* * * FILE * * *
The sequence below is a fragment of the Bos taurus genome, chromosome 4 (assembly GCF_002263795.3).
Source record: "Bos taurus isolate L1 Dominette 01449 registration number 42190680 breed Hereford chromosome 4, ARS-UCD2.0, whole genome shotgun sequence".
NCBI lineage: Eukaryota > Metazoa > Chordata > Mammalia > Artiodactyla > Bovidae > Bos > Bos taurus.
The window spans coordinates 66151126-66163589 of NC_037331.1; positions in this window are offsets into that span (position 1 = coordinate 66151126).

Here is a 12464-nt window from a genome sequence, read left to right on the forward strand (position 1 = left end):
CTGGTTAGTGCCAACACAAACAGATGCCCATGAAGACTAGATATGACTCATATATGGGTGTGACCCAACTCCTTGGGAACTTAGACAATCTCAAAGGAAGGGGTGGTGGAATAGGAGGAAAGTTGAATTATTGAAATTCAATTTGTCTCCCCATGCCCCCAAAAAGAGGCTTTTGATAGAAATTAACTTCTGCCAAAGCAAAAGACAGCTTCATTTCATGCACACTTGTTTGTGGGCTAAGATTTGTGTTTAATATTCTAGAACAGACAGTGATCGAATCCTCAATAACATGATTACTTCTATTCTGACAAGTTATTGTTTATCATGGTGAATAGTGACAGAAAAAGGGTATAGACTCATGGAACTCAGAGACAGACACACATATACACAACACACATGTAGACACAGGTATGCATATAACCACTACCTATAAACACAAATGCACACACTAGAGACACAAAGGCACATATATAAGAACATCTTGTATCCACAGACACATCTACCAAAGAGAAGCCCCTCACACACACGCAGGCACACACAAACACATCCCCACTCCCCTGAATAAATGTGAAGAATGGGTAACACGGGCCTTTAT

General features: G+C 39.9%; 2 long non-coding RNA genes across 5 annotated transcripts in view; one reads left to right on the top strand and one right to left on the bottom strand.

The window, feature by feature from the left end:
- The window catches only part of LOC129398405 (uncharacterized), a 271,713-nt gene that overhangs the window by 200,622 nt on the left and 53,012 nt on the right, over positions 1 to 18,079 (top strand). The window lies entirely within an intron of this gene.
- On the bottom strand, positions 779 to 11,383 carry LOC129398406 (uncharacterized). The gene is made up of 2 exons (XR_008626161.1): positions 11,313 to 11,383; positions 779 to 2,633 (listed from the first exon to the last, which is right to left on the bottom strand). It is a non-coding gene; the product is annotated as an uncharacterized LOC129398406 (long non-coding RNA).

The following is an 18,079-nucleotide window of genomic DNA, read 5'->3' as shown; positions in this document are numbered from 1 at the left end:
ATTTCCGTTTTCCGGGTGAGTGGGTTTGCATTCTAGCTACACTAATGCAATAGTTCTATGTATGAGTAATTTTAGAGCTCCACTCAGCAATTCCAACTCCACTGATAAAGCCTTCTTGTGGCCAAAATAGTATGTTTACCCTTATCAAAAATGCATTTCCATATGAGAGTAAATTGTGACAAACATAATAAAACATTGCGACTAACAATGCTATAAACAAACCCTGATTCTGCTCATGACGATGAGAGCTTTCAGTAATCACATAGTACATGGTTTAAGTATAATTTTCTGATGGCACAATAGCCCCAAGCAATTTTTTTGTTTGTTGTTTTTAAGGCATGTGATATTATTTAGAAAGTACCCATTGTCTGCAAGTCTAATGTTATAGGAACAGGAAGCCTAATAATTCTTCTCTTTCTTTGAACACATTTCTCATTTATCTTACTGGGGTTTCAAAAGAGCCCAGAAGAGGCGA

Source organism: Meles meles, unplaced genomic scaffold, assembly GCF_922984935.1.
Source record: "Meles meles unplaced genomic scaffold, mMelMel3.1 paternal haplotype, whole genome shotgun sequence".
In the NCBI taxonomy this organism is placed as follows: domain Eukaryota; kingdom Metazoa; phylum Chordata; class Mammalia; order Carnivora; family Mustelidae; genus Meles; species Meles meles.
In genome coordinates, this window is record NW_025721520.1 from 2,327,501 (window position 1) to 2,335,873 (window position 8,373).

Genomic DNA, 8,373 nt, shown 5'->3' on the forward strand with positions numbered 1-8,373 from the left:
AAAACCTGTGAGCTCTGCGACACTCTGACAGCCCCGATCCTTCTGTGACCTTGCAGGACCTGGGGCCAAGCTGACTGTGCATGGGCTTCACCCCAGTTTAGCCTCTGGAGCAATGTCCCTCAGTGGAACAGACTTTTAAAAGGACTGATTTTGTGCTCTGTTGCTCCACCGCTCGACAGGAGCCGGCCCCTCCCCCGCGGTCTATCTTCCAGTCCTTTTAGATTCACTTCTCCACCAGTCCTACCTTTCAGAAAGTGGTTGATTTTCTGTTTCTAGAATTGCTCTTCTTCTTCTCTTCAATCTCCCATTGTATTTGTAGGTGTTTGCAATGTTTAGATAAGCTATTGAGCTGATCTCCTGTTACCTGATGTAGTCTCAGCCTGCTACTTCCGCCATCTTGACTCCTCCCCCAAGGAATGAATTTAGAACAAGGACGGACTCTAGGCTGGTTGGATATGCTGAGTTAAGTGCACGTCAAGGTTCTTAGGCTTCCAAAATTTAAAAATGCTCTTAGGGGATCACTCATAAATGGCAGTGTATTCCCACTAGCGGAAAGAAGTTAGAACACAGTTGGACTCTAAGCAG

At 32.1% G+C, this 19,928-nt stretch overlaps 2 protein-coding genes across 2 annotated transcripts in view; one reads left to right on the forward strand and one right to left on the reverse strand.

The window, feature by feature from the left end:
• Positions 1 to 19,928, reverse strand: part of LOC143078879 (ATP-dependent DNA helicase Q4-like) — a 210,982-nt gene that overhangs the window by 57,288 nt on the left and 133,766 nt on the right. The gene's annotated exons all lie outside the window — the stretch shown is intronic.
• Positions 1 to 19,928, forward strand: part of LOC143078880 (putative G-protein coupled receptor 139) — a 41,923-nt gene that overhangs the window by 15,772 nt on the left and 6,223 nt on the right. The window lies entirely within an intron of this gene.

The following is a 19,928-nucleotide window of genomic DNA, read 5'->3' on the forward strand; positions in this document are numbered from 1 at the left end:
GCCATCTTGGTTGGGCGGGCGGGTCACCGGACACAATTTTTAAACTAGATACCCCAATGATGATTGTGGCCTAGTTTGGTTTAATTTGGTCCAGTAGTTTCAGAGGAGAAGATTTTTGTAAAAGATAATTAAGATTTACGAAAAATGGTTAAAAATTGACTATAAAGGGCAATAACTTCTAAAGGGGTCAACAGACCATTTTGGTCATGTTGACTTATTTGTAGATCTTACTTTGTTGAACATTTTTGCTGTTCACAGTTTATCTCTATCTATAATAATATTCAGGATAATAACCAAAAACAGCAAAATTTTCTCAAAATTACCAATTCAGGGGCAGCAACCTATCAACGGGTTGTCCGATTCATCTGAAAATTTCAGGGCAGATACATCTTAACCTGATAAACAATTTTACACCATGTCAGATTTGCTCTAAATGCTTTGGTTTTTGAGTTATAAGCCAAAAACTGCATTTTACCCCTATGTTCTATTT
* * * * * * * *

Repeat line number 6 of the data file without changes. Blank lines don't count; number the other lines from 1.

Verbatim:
CTGGTTAGTGCCAACACAAACAGATGCCCATGAAGACTAGATATGACTCATATATGGGTGTGACCCAACTCCTTGGGAACTTAGACAATCTCAAAGGAAGGGGTGGTGGAATAGGAGGAAAGTTGAATTATTGAAATTCAATTTGTCTCCCCATGCCCCCAAAAAGAGGCTTTTGATAGAAATTAACTTCTGCCAAAGCAAAAGACAGCTTCATTTCATGCACACTTGTTTGTGGGCTAAGATTTGTGTTTAATATTCTAGAACAGACAGTGATCGAATCCTCAATAACATGATTACTTCTATTCTGACAAGTTATTGTTTATCATGGTGAATAGTGACAGAAAAAGGGTATAGACTCATGGAACTCAGAGACAGACACACATATACACAACACACATGTAGACACAGGTATGCATATAACCACTACCTATAAACACAAATGCACACACTAGAGACACAAAGGCACATATATAAGAACATCTTGTATCCACAGACACATCTACCAAAGAGAAGCCCCTCACACACACGCAGGCACACACAAACACATCCCCACTCCCCTGAATAAATGTGAAGAATGGGTAACACGGGCCTTTAT